Hitler, Fooled Into Failure: Did This Piece of Paper Defeat the Nazis?

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D-Day memo

BBC

A document has been published for the first time which proves that the Nazis were fooled by the Allies’ D-Day landing plans.  (Via BBC)

The double-cross was so significant that it arguably shortened the length of World War II.

It was a certain Juan Pujol Garcia, an apparent Spanish businessman, who is at the heart of this new discovery — for the part he played in convincing the Nazis that the Allies were planning to stage the majority of the landings in Pas de Calais, rather than the Normandy coast.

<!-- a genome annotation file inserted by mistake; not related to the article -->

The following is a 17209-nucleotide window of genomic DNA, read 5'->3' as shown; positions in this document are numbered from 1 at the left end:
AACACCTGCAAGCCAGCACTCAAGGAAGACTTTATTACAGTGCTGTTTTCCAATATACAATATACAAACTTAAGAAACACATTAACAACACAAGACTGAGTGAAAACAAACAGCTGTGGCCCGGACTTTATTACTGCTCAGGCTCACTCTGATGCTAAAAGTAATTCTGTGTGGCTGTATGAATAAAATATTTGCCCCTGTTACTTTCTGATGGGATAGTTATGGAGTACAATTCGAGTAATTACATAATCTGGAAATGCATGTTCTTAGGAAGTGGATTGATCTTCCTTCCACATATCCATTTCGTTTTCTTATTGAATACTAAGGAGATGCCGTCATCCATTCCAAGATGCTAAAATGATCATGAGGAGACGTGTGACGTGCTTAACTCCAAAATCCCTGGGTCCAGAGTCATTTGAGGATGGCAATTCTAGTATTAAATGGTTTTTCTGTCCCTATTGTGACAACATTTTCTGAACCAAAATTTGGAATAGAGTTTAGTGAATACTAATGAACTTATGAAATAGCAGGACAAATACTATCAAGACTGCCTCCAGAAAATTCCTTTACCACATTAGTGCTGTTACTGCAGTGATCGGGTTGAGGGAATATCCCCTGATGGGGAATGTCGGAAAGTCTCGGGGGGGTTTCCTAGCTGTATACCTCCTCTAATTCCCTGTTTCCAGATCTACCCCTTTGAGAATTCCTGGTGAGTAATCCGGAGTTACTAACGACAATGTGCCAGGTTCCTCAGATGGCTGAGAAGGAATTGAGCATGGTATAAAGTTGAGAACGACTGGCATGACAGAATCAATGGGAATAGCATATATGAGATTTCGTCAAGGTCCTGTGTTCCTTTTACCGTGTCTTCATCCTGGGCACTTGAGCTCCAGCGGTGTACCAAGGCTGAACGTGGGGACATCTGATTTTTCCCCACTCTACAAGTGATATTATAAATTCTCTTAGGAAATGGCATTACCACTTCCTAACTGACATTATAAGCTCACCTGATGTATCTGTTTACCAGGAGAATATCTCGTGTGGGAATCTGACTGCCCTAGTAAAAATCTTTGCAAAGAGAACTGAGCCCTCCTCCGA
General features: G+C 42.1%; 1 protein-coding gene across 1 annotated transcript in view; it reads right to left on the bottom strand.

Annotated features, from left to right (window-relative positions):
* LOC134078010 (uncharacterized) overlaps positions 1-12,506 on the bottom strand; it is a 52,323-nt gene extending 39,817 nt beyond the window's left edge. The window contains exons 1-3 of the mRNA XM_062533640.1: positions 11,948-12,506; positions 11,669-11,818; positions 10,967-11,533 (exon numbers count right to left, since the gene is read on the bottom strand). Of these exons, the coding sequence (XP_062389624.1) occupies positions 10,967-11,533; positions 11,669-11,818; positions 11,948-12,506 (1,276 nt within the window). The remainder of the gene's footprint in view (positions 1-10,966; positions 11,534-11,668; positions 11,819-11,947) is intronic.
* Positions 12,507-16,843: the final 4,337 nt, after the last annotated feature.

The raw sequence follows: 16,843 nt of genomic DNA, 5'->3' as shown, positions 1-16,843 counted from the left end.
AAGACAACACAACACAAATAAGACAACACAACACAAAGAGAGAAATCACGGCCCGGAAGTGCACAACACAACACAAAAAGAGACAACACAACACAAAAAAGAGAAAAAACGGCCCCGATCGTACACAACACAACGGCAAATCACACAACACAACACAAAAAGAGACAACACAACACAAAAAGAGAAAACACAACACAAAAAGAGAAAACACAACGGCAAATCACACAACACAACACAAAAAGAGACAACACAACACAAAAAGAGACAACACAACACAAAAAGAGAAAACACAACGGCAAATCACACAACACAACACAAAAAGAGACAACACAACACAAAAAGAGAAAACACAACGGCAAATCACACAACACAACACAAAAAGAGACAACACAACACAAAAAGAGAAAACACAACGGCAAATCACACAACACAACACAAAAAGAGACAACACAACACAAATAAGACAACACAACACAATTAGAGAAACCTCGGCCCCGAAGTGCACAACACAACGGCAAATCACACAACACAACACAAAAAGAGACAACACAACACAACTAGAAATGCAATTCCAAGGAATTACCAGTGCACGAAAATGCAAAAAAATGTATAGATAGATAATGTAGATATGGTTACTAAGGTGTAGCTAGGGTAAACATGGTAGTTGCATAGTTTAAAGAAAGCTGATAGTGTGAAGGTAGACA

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An intercepted memo picked up by British agents and decoded at Bletchley Park, revealed to the Allies that Garcia’s lie had not just worked, but had altered Germany’s war strategy. The Allies knew in advance that Adolf Hitler and his troops had fallen hook, line and sinker for the plot.

The Spaniard Pujol, known as Alaric Arabel to the Nazis, ran a network of spies in Britain, feeding information back to Berlin via his handler in Madrid. But in reality, he was working for the Brits (they knew him as Garbo) and his web of lies would mislead the enemy.

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The BBC has reproduced the document (see above) and the main takeaways are these: not only were many German troops kept in the wrong area, thus preventing them from swamping Normandy but the Allies knew in advance that their plan had worked. Indeed, lives were surely saved and the war was brought to a quicker conclusion.

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